This is a significant boost to survivability and gives the character a chance to get themselves out of trouble (or even keep fighting) even with no hit points left. It might be too significant, but I’m okay with giving characters the benefit of the doubt. The saves get increasingly harder as the constitution hits accumulate, but that should give most characters the opportunity to bug out before they pass out.

As far as healing goes, characters who haven’t taken any constitution hits recover their hit points with a night of good rest as long as they’re able to eat and drink properly. Characters who have taken constitution damage recover only half of their lost hit points. 1-3 constitution points can be healed per day of complete rest. Healing magic affects constitution before hit points.

Initial results have been good. I’ll stick with it for a while before deciding for sure.

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Flaming Oil

From the 1994 Classic D&D rules:

Oil is carried in glass flasks. It is often thrown at monsters (on one round), then lit (on the following round) to cause 1d8 points of damage. Before the oil is effective, however, a successful hit roll must be made against the target to break the flask on the monster. Then a character wielding a torch (or some other flame) must make a separate hit roll to light the oil. This hit roll is made against AC 9 (plus or minus cover modifiers) instead of the creature‘s normal AC, however, since all the attacker is trying to do is touch the torch to the oil.

1994 Classic D&D, page 44

I’ve generally seen oil used more like a Molotov cocktail, with a fuse of some sort lit and the flask hurled grenade-like at the monsters. Not always–in fact a player used a torch to light previously-thrown oil in a game just last week–but it’s definitely the most common usage. I think oil is a bit over-powered, considering that we’re talking about lamp oil, and I’ve house ruled it down in various way over the years. But, as I’ve been trying to stick closer to BTB, I’m back at the 1d8 for two rounds right now.

The 1983 Mentzer rules were similar to 1994, though they refer to AC 10 instead of 9…which is clearly an error. The 1981 B/X rules don’t specify a process or the AC to use when trying to light oil, but they do state “The chance of oil catching fire depends on the situation, and is left for the DM to figure out.

I rule that a character tossing flaming oil takes one round to prepare and light it and one round to hurl it, so the every-other-round attack rate is the same. Of course, two characters could team up, with one lighting oil each round and handing it to the other to hurl, allowing attacks every round. Or unlit oil could be thrown at a monster or onto the ground and a teammate could light it that same round.

Personally, I usually don’t use the AC 9 (or 10!) rule when trying to light oil and use the target’s normal AC, instead. Yes, you’re just trying to get the oil. But just like a “miss” against plate mail armor with a sword could indicate a hit that simply bounces harmlessly off the armor, I rule that armor and dexterity improve a target’s chances of avoiding significant harm from oil.

I’ve always kind of thought that the 1994 rules were a pretty good implementation, and I thought that the five levels covered were potentially a complete game. I know that there were a few things in there that I didn’t particularly care for, but back when I was debating my shift from AD&D to Basic, I considered 1994 before deciding on B/X.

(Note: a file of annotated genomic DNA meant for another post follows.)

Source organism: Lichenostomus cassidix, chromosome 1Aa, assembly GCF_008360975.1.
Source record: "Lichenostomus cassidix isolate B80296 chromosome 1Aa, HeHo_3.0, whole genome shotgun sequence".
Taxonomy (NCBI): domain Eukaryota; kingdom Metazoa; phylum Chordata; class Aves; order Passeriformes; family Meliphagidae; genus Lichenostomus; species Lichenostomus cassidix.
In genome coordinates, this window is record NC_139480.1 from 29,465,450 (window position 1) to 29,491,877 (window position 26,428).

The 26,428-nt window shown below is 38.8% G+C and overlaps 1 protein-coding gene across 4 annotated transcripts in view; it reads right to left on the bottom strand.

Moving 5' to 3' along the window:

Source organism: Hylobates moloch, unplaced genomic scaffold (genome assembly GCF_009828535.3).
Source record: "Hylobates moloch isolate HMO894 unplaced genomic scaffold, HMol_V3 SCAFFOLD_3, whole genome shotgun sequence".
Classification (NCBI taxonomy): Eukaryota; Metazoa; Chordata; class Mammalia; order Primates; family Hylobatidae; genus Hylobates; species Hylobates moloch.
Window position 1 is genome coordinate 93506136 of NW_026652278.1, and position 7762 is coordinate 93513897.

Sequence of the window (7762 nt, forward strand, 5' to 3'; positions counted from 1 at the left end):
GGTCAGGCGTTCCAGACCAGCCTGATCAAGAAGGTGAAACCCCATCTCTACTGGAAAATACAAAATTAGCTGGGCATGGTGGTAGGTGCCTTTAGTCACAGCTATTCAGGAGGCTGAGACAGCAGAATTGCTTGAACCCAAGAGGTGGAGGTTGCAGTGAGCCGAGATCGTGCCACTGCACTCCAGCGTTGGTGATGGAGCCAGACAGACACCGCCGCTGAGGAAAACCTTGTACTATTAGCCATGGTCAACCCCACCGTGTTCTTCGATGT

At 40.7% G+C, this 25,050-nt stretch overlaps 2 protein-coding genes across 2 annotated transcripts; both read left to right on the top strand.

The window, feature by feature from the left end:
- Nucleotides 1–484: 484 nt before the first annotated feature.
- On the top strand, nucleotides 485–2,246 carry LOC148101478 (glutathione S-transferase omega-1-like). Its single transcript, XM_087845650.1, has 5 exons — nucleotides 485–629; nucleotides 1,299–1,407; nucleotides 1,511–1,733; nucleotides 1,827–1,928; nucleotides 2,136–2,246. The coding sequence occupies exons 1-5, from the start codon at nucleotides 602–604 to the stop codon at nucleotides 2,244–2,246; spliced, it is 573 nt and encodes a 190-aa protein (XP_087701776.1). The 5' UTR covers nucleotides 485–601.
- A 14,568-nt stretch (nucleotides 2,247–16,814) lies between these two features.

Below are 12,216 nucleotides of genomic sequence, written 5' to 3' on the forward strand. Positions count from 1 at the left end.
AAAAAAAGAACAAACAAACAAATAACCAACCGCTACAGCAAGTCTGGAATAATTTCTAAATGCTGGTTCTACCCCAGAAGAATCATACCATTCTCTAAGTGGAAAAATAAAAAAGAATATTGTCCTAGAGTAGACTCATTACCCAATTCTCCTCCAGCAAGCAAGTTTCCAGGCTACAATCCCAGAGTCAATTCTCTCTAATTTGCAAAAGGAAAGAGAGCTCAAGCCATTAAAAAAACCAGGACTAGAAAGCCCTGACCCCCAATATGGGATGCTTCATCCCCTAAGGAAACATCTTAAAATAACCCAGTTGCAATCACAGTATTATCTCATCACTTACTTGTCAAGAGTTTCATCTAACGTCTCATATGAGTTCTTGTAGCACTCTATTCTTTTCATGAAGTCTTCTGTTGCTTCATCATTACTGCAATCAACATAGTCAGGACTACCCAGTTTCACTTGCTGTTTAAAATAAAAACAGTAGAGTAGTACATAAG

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Stranger Things 2

I’ve been reading through the 5E Stranger Things Starter Set rule book and I have got to admit that it is probably the best-written ruleset I’ve ever encountered. It is well-organized, clear, and concise without being so bare-bones that I’m left with a lot of questions. I am sure that a million things are being left out of the introductory rules intended for new gamers, of course, but I am very impressed with it so far.

I am also more than a bit surprised to discover that I am rather enjoying the read-through and am respecting the rules a lot more than I expected. No, it’s not exactly the game that I would most want to play, but neither is it the bloated monstrosity that I feared it would be. Again, I am sure that at least some of this is due to the introductory nature of this starter rule book and that had I dove in with the core Player’s Handbook that I’d be ranting about a lot of newschool crap right now, instead.

I am not sure, but I suspect that this Stranger Things edition of the Starter Set uses the same text and rules as the normal 5E Starter Set and simply adds Stranger Things dressing. I am not sure, but nothing Stranger Things-related has actually been mentioned in the rules. I do know that the included adventure is a Stranger Things-themed adventure instead of the regular Starter Set adventure.

One of my goals here is to understand current newschool ideas a bit better and be able to see exactly how and where they differ from my preferred oldschool games. Another goal is to be able to actually play a game of 5E. Finally, I have been working on some additions to my B/X game, several of which I understand are similar to the ways that 5E does some things, and I want to be sure that what I’m doing is the best it can be done for my game. I’m not at all above taking ideas from other games and incorporating them into mine, even if those ideas come from newer games that many oldschoolers love to bash.

I am not shocked at all to find the 5E rules interesting and to see some good ideas. I am a bit shocked, though, at how much I am actually enjoying the reading.